Source: GNS Science
The maps cover the bathymetry (shape of the ocean floor) and the tectonic origins of Earth’s eighth continent – the 5 million square kilometre Te Riu-a-Māui / Zealandia on which New Zealand sits.
They can also be accessed through a new interactive website called E Tūhura – Explore Zealandia (TEZ) – http://data.gns.cri.nz/tez. TEZ is designed for exploring onland and offshore geoscience data in and around Te Riu-a-Māui / Zealandia.
“These maps are a scientific benchmark – but they’re also more than that. They’re a way of communicating our work to our colleagues, stakeholders, educators and the public,” lead author of the maps, geologist Dr Nick Mortimer says.
“We’ve made these maps to provide an accurate, complete and up-to-date picture of the geology of the New Zealand and southwest Pacific area – better than we have had before.
“Their value is that they provide a fresh context in which to explain and understand the setting of New Zealand’s volcanoes, plate boundary and sedimentary basins.”
The TEZ website presents a wealth of maps, graphics and other information on the continent compiled in GNS Science research programmes.
Programme Leader Vaughan Stagpoole says TEZ provides the perfect way for users to explore geoscience data from the comfort of their homes or offices.
“Users can zoom and pan around different thematic geoscience webmaps of the region. They can readily view and interrogate the maps and turn layers on or off. They can also query features in the layers and generate custom maps of their own,” Dr Stagpoole says.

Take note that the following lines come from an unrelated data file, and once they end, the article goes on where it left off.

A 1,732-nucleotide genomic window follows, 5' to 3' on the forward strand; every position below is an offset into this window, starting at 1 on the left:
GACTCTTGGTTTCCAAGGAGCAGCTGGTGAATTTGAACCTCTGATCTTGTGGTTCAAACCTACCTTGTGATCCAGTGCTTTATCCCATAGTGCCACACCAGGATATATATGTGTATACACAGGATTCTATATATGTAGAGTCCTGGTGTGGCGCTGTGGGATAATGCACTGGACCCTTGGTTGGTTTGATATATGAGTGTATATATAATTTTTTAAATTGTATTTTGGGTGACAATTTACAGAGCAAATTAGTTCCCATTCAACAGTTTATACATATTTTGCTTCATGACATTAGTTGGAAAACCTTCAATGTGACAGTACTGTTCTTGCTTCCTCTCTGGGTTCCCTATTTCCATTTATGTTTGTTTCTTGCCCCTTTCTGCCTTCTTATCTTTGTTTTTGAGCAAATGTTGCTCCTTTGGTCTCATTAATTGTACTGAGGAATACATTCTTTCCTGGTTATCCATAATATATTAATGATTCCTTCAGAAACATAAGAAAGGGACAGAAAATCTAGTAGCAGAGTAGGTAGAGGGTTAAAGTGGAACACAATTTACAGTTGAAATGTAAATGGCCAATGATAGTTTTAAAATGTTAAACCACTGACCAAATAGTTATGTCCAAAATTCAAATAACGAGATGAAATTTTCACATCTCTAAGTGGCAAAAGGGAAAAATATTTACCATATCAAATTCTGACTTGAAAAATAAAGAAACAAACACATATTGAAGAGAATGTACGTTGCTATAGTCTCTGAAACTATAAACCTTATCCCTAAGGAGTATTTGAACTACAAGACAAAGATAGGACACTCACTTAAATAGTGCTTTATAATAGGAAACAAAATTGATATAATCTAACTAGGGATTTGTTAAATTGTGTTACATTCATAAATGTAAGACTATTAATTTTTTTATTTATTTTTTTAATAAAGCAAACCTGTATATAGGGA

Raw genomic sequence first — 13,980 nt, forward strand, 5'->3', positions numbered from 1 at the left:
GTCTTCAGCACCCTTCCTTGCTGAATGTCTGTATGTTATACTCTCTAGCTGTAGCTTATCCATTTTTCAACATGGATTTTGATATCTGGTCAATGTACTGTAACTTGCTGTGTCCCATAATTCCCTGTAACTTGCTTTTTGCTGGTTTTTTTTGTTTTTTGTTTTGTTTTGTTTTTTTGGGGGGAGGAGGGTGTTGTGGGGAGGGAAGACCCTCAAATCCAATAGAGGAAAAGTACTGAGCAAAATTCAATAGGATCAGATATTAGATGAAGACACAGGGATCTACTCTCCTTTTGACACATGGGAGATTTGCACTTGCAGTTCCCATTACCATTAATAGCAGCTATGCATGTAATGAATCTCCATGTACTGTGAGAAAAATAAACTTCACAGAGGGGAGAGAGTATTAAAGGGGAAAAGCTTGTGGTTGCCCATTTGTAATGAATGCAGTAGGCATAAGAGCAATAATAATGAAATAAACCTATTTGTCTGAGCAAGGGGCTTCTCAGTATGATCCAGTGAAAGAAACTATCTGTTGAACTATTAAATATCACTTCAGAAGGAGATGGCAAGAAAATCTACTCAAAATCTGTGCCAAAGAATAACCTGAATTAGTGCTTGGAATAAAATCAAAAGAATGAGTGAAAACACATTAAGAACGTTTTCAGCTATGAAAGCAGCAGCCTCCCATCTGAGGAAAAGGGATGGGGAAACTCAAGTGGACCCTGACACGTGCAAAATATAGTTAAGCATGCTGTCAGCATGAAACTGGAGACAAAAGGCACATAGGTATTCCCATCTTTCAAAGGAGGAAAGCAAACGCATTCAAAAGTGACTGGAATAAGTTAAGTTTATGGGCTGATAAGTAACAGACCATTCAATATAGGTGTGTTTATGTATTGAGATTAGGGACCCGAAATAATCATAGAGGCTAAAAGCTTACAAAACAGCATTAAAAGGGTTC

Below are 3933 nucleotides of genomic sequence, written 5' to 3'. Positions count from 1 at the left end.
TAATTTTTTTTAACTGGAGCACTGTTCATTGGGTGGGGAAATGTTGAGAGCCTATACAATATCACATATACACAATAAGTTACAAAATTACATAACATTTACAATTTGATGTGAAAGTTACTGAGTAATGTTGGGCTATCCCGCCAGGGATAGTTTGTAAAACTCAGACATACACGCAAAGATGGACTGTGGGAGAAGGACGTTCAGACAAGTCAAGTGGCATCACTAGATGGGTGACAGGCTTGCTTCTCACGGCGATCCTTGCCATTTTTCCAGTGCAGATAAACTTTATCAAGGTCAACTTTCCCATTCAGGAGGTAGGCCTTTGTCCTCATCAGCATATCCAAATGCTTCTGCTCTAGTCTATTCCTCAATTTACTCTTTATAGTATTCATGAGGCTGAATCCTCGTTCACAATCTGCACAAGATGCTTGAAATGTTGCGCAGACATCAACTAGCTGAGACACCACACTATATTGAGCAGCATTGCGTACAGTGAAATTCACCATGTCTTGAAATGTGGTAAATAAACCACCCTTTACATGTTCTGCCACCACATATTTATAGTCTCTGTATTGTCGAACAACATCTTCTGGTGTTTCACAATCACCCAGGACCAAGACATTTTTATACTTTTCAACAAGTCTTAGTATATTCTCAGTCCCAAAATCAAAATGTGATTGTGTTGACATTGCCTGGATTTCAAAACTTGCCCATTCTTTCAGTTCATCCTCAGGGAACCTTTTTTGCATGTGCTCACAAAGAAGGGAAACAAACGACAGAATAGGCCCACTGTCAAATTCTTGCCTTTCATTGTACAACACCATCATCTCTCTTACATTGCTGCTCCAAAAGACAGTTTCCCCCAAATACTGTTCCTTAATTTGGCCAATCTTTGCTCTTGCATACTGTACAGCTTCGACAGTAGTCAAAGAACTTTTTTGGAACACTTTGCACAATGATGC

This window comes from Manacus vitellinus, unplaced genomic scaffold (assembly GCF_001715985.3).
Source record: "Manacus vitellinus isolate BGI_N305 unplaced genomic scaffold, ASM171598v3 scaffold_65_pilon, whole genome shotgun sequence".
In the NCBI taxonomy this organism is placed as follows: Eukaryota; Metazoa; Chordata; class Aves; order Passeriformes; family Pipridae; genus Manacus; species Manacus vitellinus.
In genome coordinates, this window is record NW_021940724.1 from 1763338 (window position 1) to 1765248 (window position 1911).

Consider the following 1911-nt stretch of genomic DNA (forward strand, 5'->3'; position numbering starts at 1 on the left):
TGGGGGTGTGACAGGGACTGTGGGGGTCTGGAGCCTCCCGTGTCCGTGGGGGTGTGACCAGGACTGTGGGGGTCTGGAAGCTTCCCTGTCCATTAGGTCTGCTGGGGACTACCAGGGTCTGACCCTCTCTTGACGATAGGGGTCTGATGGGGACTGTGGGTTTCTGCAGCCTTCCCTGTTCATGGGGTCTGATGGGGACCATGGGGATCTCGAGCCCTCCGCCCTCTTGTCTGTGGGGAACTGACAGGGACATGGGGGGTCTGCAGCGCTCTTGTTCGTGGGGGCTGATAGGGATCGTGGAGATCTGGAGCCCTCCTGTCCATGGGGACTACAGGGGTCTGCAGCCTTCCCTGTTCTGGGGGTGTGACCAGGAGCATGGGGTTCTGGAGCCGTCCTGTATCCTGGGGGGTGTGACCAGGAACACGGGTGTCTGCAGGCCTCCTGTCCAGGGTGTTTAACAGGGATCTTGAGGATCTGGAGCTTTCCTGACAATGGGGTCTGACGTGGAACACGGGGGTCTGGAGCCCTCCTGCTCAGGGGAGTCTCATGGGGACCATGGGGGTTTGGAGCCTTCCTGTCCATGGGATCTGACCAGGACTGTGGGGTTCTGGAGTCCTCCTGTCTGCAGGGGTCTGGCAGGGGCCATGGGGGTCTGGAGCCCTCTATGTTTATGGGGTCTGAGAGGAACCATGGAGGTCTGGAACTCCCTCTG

As more research results become available, GNS Science will update the maps and add more information to the interactive website.
The authors of the maps are Nick Mortimer, Belinda Smith Lyttle, and Jenny Black. The project team for the TEZ website is Phil Scadden, Andrew Boyes, Vaughan Stagpoole and Jenny Black.
The tectonic map
This highlights the 5 million sq km Te Riu-a-Māui / Zealanda continent, a small part of which is on land, but most of which is under the sea. The colours show continental crust in red, orange, yellow and brown hues and oceanic crust in blues. Island arc crust is pink and large igneous province crust is green. (A large igneous province is a large accumulation of igneous rocks resulting from magma travelling through the crust towards the surface).